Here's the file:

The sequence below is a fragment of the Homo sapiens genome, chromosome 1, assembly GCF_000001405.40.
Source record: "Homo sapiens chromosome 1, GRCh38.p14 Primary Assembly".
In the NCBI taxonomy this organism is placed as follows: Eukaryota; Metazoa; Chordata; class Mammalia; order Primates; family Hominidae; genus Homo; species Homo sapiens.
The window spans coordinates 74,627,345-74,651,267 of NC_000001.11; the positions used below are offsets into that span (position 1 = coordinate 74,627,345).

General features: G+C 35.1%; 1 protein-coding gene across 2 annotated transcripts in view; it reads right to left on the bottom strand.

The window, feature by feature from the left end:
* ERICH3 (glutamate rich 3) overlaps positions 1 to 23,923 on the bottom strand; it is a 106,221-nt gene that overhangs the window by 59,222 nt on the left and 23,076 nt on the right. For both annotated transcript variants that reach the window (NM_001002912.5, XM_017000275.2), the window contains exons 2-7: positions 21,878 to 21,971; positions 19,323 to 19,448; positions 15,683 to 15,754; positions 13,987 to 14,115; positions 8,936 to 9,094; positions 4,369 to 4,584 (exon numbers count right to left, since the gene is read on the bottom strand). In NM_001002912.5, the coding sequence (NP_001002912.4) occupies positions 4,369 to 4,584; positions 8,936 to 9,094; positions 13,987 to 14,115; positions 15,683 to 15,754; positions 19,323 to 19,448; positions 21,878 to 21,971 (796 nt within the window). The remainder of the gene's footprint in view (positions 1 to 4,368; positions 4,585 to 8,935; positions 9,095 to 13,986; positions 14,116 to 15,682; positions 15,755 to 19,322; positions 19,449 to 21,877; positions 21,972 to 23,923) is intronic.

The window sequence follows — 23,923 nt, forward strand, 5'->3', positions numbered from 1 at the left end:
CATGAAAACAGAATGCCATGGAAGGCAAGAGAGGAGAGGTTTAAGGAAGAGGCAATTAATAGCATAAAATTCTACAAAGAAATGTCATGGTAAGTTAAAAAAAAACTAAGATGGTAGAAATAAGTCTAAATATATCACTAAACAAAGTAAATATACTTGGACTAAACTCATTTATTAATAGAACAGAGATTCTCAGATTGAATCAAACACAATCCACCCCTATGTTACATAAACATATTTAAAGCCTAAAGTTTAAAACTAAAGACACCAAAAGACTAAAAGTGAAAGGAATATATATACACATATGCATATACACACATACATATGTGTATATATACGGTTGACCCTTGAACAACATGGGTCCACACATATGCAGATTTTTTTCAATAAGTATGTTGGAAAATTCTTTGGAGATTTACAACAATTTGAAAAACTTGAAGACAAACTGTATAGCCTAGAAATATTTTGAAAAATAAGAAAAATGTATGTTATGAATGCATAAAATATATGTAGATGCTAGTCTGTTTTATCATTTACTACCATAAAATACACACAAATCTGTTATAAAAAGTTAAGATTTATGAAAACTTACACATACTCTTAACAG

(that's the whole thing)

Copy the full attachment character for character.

The sequence below is a fragment of the Homo sapiens genome, chromosome 1, assembly GCF_000001405.40.
Source record: "Homo sapiens chromosome 1, GRCh38.p14 Primary Assembly".
In the NCBI taxonomy this organism is placed as follows: Eukaryota; Metazoa; Chordata; class Mammalia; order Primates; family Hominidae; genus Homo; species Homo sapiens.
The window spans coordinates 74,627,345-74,651,267 of NC_000001.11; the positions used below are offsets into that span (position 1 = coordinate 74,627,345).

General features: G+C 35.1%; 1 protein-coding gene across 2 annotated transcripts in view; it reads right to left on the bottom strand.

The window, feature by feature from the left end:
* ERICH3 (glutamate rich 3) overlaps positions 1 to 23,923 on the bottom strand; it is a 106,221-nt gene that overhangs the window by 59,222 nt on the left and 23,076 nt on the right. For both annotated transcript variants that reach the window (NM_001002912.5, XM_017000275.2), the window contains exons 2-7: positions 21,878 to 21,971; positions 19,323 to 19,448; positions 15,683 to 15,754; positions 13,987 to 14,115; positions 8,936 to 9,094; positions 4,369 to 4,584 (exon numbers count right to left, since the gene is read on the bottom strand). In NM_001002912.5, the coding sequence (NP_001002912.4) occupies positions 4,369 to 4,584; positions 8,936 to 9,094; positions 13,987 to 14,115; positions 15,683 to 15,754; positions 19,323 to 19,448; positions 21,878 to 21,971 (796 nt within the window). The remainder of the gene's footprint in view (positions 1 to 4,368; positions 4,585 to 8,935; positions 9,095 to 13,986; positions 14,116 to 15,682; positions 15,755 to 19,322; positions 19,449 to 21,877; positions 21,972 to 23,923) is intronic.

The window sequence follows — 23,923 nt, forward strand, 5'->3', positions numbered from 1 at the left end:
CATGAAAACAGAATGCCATGGAAGGCAAGAGAGGAGAGGTTTAAGGAAGAGGCAATTAATAGCATAAAATTCTACAAAGAAATGTCATGGTAAGTTAAAAAAAAACTAAGATGGTAGAAATAAGTCTAAATATATCACTAAACAAAGTAAATATACTTGGACTAAACTCATTTATTAATAGAACAGAGATTCTCAGATTGAATCAAACACAATCCACCCCTATGTTACATAAACATATTTAAAGCCTAAAGTTTAAAACTAAAGACACCAAAAGACTAAAAGTGAAAGGAATATATATACACATATGCATATACACACATACATATGTGTATATATACGGTTGACCCTTGAACAACATGGGTCCACACATATGCAGATTTTTTTCAATAAGTATGTTGGAAAATTCTTTGGAGATTTACAACAATTTGAAAAACTTGAAGACAAACTGTATAGCCTAGAAATATTTTGAAAAATAAGAAAAATGTATGTTATGAATGCATAAAATATATGTAGATGCTAGTCTGTTTTATCATTTACTACCATAAAATACACACAAATCTGTTATAAAAAGTTAAGATTTATGAAAACTTACACATACTCTTAACAG